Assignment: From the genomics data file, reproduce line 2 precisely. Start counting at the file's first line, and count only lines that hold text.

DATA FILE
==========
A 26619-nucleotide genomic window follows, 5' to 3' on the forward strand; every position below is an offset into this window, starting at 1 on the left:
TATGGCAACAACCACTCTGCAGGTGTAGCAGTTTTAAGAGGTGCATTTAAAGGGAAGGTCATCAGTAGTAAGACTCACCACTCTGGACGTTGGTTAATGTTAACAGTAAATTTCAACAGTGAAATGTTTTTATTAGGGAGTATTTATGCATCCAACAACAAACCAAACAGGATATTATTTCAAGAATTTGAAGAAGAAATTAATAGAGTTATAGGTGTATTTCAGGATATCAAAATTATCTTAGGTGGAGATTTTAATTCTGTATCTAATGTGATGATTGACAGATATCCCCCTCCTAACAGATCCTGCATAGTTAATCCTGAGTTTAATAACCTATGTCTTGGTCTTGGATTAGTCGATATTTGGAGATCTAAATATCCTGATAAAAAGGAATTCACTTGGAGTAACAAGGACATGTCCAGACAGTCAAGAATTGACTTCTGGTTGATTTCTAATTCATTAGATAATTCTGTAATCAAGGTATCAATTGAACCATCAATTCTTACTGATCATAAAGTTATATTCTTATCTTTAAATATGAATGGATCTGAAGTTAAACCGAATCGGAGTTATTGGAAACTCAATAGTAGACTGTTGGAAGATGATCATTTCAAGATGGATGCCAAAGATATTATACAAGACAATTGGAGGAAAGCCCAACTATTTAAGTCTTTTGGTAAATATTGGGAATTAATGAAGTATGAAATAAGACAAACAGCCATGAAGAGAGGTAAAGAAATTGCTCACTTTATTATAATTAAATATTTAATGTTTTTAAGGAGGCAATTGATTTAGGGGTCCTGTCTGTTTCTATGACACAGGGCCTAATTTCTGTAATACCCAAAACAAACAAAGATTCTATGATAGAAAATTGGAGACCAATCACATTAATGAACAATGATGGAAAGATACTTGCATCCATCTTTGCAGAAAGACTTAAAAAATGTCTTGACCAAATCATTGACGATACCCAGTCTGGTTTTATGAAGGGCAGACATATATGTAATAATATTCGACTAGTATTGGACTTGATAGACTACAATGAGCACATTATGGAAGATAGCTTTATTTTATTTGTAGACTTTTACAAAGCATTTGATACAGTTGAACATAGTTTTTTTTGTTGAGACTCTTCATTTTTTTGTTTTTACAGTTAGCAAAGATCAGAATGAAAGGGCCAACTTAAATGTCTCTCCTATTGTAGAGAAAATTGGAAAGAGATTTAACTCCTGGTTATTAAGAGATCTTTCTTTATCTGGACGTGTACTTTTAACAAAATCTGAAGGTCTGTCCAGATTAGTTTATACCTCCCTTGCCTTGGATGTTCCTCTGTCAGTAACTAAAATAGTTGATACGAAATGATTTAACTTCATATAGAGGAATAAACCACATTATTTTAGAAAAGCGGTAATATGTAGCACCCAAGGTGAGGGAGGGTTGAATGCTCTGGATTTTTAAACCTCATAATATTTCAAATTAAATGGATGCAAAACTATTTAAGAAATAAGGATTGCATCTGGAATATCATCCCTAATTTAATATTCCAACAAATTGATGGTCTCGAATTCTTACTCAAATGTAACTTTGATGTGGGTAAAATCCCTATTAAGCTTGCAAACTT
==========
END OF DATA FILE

TATGGCAACAACCACTCTGCAGGTGTAGCAGTTTTAAGAGGTGCATTTAAAGGGAAGGTCATCAGTAGTAAGACTCACCACTCTGGACGTTGGTTAATGTTAACAGTAAATTTCAACAGTGAAATGTTTTTATTAGGGAGTATTTATGCATCCAACAACAAACCAAACAGGATATTATTTCAAGAATTTGAAGAAGAAATTAATAGAGTTATAGGTGTATTTCAGGATATCAAAATTATCTTAGGTGGAGATTTTAATTCTGTATCTAATGTGATGATTGACAGATATCCCCCTCCTAACAGATCCTGCATAGTTAATCCTGAGTTTAATAACCTATGTCTTGGTCTTGGATTAGTCGATATTTGGAGATCTAAATATCCTGATAAAAAGGAATTCACTTGGAGTAACAAGGACATGTCCAGACAGTCAAGAATTGACTTCTGGTTGATTTCTAATTCATTAGATAATTCTGTAATCAAGGTATCAATTGAACCATCAATTCTTACTGATCATAAAGTTATATTCTTATCTTTAAATATGAATGGATCTGAAGTTAAACCGAATCGGAGTTATTGGAAACTCAATAGTAGACTGTTGGAAGATGATCATTTCAAGATGGATGCCAAAGATATTATACAAGACAATTGGAGGAAAGCCCAACTATTTAAGTCTTTTGGTAAATATTGGGAATTAATGAAGTATGAAATAAGACAAACAGCCATGAAGAGAGGTAAAGAAATTGCTCACTTTATTATAATTAAATATTTAATGTTTTTAAGGAGGCAATTGATTTAGGGGTCCTGTCTGTTTCTATGACACAGGGCCTAATTTCTGTAATACCCAAAACAAACAAAGATTCTATGATAGAAAATTGGAGACCAATCACATTAATGAACAATGATGGAAAGATACTTGCATCCATCTTTGCAGAAAGACTTAAAAAATGTCTTGACCAAATCATTGACGATACCCAGTCTGGTTTTATGAAGGGCAGACATATATGTAATAATATTCGACTAGTATTGGACTTGATAGACTACAATGAGCACATTATGGAAGATAGCTTTATTTTATTTGTAGACTTTTACAAAGCATTTGATACAGTTGAACATAGTTTTTTTTGTTGAGACTCTTCATTTTTTTGTTTTTACAGTTAGCAAAGATCAGAATGAAAGGGCCAACTTAAATGTCTCTCCTATTGTAGAGAAAATTGGAAAGAGATTTAACTCCTGGTTATTAAGAGATCTTTCTTTATCTGGACGTGTACTTTTAACAAAATCTGAAGGTCTGTCCAGATTAGTTTATACCTCCCTTGCCTTGGATGTTCCTCTGTCAGTAACTAAAATAGTTGATACGAAATGATTTAACTTCATATAGAGGAATAAACCACATTATTTTAGAAAAGCGGTAATATGTAGCACCCAAGGTGAGGGAGGGTTGAATGCTCTGGATTTTTAAACCTCATAATATTTCAAATTAAATGGATGCAAAACTATTTAAGAAATAAGGATTGCATCTGGAATATCATCCCTAATTTAATATTCCAACAAATTGATGGTCTCGAATTCTTACTCAAATGTAACTTTGATGTGGGTAAAATCCCTATTAAGCTTGCAAACTT